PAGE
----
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Conservation via Satellite

Leveraging Remote Sensing to Monitor the Pingree Easement

Innovations: Technology, Governance, Globalization | Spring 2006

James N. Levitt

Innovations: Technology, Governance, Globalization

In the spring of 1999, Keith Ross, Frank Reed, Jerry Bertrand, and Bill King made a trip to Cambridge for a brainstorming session with several Kennedy School faculty and staff about the Pingree project, a private forest conservation effort of unprecedented scale and novel design being launched by the New England Forestry Foundation. The proposed project aimed to buy a Working Forest Conservation Easement on more than 750,000 acres (more than 300,000 hectares) of private forestland owned by the Pingree family in northern Maine. By buying the easement from the family, NEFF would effectively extinguish any rights to develop the land for residential, commercial, or industrial purposes, assuring that it would remain as working forestland owned by the Pingrees, as well as a resource providing wildlife habitat and recreational opportunities, in perpetuity.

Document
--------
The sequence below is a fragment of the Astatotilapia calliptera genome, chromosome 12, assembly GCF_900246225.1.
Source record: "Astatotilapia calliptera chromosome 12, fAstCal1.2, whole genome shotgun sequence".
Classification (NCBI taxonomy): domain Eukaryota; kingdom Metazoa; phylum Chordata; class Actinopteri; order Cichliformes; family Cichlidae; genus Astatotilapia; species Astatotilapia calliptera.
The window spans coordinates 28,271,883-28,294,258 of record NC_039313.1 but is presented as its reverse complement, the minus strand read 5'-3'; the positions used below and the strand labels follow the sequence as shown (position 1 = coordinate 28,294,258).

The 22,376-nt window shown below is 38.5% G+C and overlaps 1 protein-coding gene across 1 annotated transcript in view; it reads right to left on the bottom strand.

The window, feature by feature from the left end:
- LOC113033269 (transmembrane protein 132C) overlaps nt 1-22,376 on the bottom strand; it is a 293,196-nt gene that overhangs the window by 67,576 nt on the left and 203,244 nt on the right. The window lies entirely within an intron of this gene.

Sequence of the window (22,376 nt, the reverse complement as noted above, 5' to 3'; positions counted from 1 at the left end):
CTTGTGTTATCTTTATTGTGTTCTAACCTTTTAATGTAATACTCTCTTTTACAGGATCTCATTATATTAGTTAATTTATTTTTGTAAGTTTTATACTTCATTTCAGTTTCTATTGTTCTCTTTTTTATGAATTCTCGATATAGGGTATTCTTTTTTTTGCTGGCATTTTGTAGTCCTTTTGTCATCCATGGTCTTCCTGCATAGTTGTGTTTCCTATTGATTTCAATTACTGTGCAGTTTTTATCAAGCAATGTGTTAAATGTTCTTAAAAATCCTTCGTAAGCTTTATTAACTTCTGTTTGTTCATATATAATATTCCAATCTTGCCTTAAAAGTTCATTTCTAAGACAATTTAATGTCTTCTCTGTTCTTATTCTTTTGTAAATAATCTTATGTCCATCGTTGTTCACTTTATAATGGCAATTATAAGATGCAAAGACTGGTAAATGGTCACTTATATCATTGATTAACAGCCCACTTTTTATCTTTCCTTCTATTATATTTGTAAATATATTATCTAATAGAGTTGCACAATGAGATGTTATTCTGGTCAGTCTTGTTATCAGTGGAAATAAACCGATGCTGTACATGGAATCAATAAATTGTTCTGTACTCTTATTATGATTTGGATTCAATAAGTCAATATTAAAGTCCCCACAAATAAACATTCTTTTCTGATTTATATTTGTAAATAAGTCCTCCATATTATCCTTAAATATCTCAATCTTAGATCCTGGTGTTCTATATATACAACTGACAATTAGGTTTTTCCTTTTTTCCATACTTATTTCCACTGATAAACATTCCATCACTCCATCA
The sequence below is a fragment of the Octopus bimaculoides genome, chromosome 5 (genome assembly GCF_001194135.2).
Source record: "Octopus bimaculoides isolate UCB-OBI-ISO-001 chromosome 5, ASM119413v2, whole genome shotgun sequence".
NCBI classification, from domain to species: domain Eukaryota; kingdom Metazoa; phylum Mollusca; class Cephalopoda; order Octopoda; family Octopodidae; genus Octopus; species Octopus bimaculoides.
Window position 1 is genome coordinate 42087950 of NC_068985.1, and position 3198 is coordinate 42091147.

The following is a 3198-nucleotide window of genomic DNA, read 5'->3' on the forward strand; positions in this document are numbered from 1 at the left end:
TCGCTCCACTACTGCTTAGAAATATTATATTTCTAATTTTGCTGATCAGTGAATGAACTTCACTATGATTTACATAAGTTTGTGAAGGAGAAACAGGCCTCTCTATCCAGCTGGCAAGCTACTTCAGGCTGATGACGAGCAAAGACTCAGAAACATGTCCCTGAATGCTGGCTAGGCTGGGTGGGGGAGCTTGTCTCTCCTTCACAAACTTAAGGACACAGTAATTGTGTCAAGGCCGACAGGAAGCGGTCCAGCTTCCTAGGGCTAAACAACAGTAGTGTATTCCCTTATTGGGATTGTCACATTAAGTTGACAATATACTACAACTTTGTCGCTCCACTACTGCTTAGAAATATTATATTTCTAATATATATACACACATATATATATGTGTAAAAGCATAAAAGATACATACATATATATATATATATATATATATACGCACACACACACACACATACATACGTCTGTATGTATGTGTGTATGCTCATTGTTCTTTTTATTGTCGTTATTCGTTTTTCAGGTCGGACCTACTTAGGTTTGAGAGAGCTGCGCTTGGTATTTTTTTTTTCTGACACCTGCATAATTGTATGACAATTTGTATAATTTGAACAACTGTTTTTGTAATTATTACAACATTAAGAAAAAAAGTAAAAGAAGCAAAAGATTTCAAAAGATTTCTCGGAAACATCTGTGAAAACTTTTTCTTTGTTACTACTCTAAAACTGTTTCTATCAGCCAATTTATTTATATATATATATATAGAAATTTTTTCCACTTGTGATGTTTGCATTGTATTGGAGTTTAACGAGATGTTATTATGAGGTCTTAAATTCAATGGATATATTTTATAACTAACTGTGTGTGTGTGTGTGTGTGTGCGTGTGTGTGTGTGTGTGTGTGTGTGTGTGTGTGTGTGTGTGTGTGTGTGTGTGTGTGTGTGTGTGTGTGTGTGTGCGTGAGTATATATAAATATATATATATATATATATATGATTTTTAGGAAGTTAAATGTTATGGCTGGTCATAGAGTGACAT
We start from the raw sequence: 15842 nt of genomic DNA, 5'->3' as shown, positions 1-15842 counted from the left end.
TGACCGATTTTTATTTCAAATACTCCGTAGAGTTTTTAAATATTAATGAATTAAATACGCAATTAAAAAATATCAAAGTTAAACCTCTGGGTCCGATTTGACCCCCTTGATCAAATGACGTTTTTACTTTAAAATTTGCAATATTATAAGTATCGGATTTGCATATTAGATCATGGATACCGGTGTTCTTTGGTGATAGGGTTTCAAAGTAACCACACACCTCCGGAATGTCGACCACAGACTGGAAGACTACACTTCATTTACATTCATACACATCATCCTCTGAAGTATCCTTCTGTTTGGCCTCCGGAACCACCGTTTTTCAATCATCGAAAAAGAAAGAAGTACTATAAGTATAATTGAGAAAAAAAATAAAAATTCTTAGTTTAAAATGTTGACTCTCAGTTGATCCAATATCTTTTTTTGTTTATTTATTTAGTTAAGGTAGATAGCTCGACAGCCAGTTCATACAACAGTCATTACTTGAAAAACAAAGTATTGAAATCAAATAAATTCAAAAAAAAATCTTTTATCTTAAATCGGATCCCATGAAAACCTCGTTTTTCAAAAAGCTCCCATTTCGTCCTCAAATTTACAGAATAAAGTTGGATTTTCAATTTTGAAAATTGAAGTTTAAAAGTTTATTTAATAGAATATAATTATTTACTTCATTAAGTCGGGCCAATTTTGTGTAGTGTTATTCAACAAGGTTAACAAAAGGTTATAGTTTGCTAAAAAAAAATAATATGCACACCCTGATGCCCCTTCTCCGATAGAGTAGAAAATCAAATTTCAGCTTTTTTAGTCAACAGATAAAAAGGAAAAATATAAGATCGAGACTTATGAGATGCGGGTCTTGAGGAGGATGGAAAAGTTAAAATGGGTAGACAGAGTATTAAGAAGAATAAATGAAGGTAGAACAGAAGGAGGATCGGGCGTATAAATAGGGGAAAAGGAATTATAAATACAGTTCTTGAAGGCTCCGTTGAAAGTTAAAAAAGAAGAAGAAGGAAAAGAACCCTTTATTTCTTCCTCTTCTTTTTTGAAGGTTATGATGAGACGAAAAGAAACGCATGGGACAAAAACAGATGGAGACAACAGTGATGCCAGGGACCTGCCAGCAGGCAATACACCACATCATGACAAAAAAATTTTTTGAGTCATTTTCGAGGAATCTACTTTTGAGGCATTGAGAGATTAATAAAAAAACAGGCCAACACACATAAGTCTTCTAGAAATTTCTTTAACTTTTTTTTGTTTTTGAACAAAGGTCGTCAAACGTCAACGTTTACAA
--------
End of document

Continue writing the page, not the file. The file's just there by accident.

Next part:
This paper addresses the perpetual task of efficiently and effectively monitoring the physical changes that occur on protected landscapes and a new innovative solution: the use of satellite and aerial remote sensing technology by organizations such as land trusts that have legal and ongoing responsibility to enforce working forest conservation easements and similar multiparty land protection agreements. The bulk of this essay focuses on a highly ambitious effort spearheaded by researchers at the University of Maine and conservationists associated with the New England Forestry Foundation (NEFF) to employ this rapidly evolving technology to monitor a WFCE.

Download: Conservation via Satellite (PDF, 1.28 M)

Read More: Conservation, Environment, Globalization, Innovation, Technology, United States

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